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Sunday, July 21, 2013

More data protection questions

Over at Politics Home, Helen Goodman MP has outlined a fairly disturbing case which she says highlights the inadequacy of the UK's data protectoin laws:

On 12 May, The Sunday Times reported that EE had sold to Ipsos MORI the personal data of 27 million mobile phone users, including their gender, age and postcode, the websites they visited, the time of day texts were sent, and the location when the texts were sent. Customers were clearly not aware that their data were being handed on and used in this way. Ipsos MORI then met with the Metropolitan police to discuss selling the data on. These data go beyond anything the police can get without an application under the Regulation of Investigatory Powers Act 2000, of which in 2011 only 2,911 such orders were given.

The day after reading that article, I wrote to Ed Vaizey asking whether he had had a report from the Metropolitan police, whether the Government believe that it is right that a larger range of data are being used and sold than is allowed under RIPA, and what action the Government are taking to protect our citizens.

Because I did not receive an answer for two months, I wrote to the mobile phone companies and the Information Commissioner’s Office, most of which provided full responses. All the companies said they believed that their practices fell within the Data Protection Act 1998 and that the data had been anonymised as defined in that Act. The ICO said that having datasets with names or addresses stripped out and aggregated into groups of 50 “does not enable particular individuals to be identified”.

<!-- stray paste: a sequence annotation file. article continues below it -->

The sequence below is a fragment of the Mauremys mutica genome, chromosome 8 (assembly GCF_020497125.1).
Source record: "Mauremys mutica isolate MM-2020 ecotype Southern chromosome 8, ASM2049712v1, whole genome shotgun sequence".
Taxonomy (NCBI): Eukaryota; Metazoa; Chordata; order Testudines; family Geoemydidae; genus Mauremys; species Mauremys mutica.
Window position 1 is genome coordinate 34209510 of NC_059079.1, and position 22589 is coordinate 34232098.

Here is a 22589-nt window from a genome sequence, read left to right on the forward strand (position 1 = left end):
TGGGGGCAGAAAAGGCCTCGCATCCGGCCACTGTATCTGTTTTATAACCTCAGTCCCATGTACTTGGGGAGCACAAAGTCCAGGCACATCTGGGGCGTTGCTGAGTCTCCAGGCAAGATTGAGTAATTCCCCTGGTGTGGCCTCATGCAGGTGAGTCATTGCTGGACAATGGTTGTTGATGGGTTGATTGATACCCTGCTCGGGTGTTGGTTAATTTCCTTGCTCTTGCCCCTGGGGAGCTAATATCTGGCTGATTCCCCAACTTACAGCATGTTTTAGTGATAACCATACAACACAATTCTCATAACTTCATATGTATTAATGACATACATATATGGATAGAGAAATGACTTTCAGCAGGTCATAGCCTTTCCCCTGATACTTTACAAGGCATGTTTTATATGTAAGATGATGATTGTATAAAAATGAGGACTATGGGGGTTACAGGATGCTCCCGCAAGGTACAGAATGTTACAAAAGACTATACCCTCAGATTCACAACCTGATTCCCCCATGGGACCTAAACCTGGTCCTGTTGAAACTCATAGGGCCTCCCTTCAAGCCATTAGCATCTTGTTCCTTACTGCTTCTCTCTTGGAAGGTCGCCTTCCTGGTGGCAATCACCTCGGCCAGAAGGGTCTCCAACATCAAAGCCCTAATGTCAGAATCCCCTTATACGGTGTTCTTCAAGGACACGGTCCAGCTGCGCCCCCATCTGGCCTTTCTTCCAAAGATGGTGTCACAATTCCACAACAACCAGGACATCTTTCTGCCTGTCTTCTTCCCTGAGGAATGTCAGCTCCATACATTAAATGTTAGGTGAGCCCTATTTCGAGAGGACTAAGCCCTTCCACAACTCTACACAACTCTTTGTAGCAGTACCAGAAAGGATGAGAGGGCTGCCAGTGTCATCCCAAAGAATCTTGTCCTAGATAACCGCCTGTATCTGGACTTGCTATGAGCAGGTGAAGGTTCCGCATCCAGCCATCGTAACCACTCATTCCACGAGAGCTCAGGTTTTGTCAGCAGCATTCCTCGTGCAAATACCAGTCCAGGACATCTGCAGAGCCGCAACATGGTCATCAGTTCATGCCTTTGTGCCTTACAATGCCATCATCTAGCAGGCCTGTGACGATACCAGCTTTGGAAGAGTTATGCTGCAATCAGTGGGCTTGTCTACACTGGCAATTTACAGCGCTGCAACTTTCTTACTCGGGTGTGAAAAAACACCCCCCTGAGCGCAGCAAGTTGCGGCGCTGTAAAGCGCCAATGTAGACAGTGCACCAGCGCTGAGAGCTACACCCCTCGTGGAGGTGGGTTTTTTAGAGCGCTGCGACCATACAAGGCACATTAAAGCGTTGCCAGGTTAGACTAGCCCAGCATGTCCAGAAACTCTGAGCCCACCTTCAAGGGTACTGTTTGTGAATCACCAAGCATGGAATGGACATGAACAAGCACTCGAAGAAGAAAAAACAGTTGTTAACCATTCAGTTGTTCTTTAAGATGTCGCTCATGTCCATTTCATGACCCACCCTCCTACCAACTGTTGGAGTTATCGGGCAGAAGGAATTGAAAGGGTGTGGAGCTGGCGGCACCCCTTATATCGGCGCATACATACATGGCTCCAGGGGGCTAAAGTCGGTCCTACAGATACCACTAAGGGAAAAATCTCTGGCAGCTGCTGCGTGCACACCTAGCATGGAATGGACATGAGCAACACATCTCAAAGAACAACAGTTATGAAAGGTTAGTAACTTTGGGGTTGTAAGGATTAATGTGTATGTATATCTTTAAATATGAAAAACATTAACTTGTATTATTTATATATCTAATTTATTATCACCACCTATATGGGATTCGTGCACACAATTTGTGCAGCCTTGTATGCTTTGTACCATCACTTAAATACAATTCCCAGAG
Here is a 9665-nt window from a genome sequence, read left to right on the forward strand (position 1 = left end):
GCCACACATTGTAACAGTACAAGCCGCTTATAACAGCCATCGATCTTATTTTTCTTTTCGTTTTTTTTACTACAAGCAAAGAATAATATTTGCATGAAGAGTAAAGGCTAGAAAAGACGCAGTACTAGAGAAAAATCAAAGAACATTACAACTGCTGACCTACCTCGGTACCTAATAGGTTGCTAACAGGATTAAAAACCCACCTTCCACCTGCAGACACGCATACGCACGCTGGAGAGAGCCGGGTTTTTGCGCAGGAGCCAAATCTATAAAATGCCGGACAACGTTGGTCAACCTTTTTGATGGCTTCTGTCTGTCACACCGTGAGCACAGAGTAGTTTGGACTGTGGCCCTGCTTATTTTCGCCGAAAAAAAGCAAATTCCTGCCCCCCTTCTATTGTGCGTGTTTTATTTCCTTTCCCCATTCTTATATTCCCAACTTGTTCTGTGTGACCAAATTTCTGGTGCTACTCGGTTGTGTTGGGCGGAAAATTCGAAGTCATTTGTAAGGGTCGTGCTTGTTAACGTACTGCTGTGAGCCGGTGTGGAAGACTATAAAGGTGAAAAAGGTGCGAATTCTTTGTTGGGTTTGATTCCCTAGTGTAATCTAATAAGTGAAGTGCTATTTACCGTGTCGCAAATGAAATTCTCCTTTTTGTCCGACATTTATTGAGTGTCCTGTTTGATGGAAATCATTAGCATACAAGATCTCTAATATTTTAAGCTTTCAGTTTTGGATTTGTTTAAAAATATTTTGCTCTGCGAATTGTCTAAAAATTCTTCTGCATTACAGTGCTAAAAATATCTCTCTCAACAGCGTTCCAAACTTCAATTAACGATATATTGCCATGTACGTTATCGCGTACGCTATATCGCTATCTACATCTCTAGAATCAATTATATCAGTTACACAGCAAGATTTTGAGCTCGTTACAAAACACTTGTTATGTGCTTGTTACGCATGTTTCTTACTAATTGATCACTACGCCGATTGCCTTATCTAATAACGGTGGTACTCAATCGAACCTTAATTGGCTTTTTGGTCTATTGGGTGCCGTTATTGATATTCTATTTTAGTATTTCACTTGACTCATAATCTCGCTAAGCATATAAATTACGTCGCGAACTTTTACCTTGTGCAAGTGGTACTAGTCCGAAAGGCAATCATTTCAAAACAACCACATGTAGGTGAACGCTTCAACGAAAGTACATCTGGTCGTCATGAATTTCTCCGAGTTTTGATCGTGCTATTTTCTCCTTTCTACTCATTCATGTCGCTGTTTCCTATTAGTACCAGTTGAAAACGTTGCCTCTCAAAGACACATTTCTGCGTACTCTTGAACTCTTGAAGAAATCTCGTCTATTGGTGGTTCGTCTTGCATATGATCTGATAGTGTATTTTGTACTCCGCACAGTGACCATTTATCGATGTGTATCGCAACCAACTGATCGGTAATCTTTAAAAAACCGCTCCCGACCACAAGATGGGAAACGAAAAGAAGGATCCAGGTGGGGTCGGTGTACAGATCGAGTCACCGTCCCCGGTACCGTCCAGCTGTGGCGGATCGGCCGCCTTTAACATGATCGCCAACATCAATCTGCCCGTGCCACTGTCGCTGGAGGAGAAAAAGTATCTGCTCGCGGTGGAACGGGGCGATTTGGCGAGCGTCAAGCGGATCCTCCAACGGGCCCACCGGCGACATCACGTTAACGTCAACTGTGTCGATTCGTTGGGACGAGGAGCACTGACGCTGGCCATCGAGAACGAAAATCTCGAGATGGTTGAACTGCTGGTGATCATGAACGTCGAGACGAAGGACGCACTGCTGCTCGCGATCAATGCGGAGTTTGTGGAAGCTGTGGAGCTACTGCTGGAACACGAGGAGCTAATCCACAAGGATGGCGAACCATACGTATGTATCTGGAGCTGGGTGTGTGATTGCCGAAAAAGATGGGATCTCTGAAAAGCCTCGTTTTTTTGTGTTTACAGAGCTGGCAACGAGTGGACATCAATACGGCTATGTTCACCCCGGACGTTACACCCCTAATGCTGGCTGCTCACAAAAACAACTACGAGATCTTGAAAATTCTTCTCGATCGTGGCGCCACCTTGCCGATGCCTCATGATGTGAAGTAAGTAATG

Unfortunately that is not the case. By combining these data with other datasets—for example, those of the Land Registry—individual people can be identified. In March this year, Nature published a report by academics which concluded that:

“in a dataset where the location of an individual is specified hourly…four spatio-temporal points are enough to uniquely identify 95% of the individuals...”

The current law is inadequate to protect people’s privacy, partly because there has been significant technological change since 1998. Furthermore, the current consent rules are completely inadequate. For consent to be meaningful, it needs to be explicit, informed and freely given, not buried somewhere in paragraph 157 of the terms and conditions.

I think Helen Goodman is right. 1998 is an age away in new technology terms. Things have moved on significantly. We need a full expert review and a new Act of Parliament that gives people back control over their own data, especially that held by private companies.


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